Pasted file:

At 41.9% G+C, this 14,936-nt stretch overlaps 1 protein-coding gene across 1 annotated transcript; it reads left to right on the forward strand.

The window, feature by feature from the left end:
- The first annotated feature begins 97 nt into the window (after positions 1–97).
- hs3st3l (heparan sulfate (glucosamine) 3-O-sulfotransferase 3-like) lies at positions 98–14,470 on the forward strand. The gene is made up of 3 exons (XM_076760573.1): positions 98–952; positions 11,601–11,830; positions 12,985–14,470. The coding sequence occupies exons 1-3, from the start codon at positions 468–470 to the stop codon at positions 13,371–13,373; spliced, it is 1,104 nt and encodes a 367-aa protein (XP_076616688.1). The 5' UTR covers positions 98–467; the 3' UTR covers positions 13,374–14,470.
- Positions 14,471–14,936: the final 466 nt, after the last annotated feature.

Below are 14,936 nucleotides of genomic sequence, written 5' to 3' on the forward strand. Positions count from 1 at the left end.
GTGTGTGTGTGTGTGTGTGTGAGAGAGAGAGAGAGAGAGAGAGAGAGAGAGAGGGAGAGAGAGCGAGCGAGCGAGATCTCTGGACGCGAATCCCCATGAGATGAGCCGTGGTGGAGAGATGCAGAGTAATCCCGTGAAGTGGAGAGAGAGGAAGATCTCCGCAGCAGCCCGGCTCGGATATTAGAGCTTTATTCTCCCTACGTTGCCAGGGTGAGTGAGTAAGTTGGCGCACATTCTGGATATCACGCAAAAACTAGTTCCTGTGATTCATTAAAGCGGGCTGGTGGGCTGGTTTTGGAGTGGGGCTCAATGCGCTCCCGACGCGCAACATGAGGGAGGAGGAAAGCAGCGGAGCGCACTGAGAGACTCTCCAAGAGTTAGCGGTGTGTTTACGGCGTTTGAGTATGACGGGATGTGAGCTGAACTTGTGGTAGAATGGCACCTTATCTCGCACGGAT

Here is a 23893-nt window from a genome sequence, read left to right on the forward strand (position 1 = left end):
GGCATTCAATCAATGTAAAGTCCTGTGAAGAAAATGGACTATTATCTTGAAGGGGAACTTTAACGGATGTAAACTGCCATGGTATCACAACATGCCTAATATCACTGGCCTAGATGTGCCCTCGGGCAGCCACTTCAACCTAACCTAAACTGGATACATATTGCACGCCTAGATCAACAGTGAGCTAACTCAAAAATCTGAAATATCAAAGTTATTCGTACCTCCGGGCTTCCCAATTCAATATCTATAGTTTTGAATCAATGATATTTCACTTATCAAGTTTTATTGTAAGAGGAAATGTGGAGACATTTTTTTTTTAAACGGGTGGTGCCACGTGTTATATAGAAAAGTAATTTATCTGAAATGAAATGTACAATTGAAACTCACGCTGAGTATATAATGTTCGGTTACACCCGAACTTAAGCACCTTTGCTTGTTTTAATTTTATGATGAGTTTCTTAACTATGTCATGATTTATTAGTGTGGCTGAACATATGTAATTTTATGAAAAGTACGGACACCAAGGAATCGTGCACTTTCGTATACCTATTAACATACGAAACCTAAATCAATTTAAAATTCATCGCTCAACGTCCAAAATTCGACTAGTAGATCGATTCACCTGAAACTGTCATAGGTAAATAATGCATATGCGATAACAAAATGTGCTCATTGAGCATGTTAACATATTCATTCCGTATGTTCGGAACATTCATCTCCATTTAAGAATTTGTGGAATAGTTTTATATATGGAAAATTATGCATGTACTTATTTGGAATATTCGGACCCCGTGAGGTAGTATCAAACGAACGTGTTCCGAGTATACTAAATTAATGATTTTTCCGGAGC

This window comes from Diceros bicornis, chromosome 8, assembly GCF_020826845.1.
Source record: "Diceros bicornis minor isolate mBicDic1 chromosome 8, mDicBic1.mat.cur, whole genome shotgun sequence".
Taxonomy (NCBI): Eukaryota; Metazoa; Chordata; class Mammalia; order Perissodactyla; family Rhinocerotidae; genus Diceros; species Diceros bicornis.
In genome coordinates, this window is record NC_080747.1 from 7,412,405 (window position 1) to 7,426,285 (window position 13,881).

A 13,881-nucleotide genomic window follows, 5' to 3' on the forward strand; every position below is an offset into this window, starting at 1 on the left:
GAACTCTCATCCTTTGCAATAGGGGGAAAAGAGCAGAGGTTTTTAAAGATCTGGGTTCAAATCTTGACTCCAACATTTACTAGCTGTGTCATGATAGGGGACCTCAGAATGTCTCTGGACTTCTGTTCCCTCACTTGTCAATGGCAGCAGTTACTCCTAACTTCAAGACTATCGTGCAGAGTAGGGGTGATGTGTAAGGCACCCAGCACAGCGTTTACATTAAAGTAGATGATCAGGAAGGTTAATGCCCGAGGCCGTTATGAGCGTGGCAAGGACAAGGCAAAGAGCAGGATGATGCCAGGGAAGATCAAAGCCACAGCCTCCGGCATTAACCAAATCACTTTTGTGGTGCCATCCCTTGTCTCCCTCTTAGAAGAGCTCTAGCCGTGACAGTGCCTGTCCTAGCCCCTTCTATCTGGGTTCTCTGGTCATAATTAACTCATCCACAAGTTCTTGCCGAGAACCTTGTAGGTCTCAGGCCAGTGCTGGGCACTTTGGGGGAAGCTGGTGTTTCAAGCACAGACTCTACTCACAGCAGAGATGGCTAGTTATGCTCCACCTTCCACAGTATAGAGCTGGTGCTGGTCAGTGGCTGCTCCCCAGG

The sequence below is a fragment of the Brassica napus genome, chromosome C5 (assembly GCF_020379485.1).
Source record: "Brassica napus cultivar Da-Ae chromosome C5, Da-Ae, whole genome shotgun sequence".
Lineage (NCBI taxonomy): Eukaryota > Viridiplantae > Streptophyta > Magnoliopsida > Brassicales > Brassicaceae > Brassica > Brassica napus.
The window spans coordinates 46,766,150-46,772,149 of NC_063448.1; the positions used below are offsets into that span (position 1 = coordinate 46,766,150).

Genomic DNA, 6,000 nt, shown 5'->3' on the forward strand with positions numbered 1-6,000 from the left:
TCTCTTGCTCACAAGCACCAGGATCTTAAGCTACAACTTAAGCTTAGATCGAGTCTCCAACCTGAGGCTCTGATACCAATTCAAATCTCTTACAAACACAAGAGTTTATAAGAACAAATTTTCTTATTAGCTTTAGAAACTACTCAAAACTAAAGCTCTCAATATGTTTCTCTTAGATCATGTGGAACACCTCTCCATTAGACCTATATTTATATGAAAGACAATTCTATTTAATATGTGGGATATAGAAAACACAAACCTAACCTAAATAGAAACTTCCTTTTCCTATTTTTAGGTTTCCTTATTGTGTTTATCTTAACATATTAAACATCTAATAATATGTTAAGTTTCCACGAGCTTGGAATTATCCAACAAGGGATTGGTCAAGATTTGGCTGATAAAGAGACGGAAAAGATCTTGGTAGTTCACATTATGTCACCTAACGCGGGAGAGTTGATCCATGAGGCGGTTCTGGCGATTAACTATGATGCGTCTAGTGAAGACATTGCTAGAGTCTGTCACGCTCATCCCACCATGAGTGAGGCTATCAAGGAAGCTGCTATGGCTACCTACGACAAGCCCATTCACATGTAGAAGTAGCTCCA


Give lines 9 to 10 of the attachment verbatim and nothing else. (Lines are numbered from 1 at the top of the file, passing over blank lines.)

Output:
GGCATTCAATCAATGTAAAGTCCTGTGAAGAAAATGGACTATTATCTTGAAGGGGAACTTTAACGGATGTAAACTGCCATGGTATCACAACATGCCTAATATCACTGGCCTAGATGTGCCCTCGGGCAGCCACTTCAACCTAACCTAAACTGGATACATATTGCACGCCTAGATCAACAGTGAGCTAACTCAAAAATCTGAAATATCAAAGTTATTCGTACCTCCGGGCTTCCCAATTCAATATCTATAGTTTTGAATCAATGATATTTCACTTATCAAGTTTTATTGTAAGAGGAAATGTGGAGACATTTTTTTTTTAAACGGGTGGTGCCACGTGTTATATAGAAAAGTAATTTATCTGAAATGAAATGTACAATTGAAACTCACGCTGAGTATATAATGTTCGGTTACACCCGAACTTAAGCACCTTTGCTTGTTTTAATTTTATGATGAGTTTCTTAACTATGTCATGATTTATTAGTGTGGCTGAACATATGTAATTTTATGAAAAGTACGGACACCAAGGAATCGTGCACTTTCGTATACCTATTAACATACGAAACCTAAATCAATTTAAAATTCATCGCTCAACGTCCAAAATTCGACTAGTAGATCGATTCACCTGAAACTGTCATAGGTAAATAATGCATATGCGATAACAAAATGTGCTCATTGAGCATGTTAACATATTCATTCCGTATGTTCGGAACATTCATCTCCATTTAAGAATTTGTGGAATAGTTTTATATATGGAAAATTATGCATGTACTTATTTGGAATATTCGGACCCCGTGAGGTAGTATCAAACGAACGTGTTCCGAGTATACTAAATTAATGATTTTTCCGGAGC

This window comes from Diceros bicornis, chromosome 8, assembly GCF_020826845.1.